Snakebite: Teach Your Family First Aid

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Any and everyone reading this should first call their local hospital and ask if they are equipped to treat snakebites and, if not, where does one go for treatment. This is a lesson hard learned if you don’t know in advance. Every second counts when getting emergency treatment.

Snakebite First AidPhoto: Flickr/Taber Andrew Bain

Warmer weather means more outdoor activities. Gardening, hiking, fishing and camping are just a few of what we all enjoy doing. But, with the good comes some of the bad. Insects are more active, the weather is more violent, and then there are snakes. With that territory comes snakebite, so, teach your family first aid in case anyone is bitten.

Snake Bite First AidPhoto: Pixabay/Ana_M

There are 77 species of snakes in Texas with over half of them in Hill Country. Of that number, there are six deadly serpents.  Half of that number are varieties of rattlesnakes. The others are copperheads, cottonmouths, and the beautiful coral snake. All of them are pit vipers except the coral snake, which means that below each of their eyes is a hole that is a heat sensor for locating prey.

Snakebite First Aid


Snakebite First Aid

Flickr/Michael McCarthy

Most generally, if a rattlesnake is seen, what variety it is doesn’t matter. Just quietly move away from it. As with all wild animals, sudden movements create instant defensive reactions. So keep your calm. Most rattlesnakes can strike anywhere from one half to three quarters of their body length. Their venom is hemotoxic, which means it affects the tissue and blood vessels.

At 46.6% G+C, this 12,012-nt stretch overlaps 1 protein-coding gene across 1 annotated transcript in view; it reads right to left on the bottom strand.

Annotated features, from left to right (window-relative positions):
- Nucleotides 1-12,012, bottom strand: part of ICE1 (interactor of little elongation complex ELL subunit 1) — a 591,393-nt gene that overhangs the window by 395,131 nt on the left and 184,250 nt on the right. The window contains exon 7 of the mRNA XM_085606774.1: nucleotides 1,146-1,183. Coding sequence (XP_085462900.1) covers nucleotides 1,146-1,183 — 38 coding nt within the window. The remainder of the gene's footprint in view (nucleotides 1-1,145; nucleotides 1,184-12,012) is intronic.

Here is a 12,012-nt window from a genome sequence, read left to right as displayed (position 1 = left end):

Snakebite First Aid
Facebook/Pat’s Pet Show

Physical reactions are almost immediate after being bitten, if the snake actually injects their venom. Poisonous snakes are stingy with their venom because they use it to acquire food. That is why you don’t always get envenomed. The pain is extreme, just like when a wasp stings you, only worse, a metal taste hits your mouth and dizziness with swelling in the effected body part. Your muscles begin to quiver and jerk and difficulty in breathing sets in rather quickly. These symptoms are identical for cottonmouths and copperheads.

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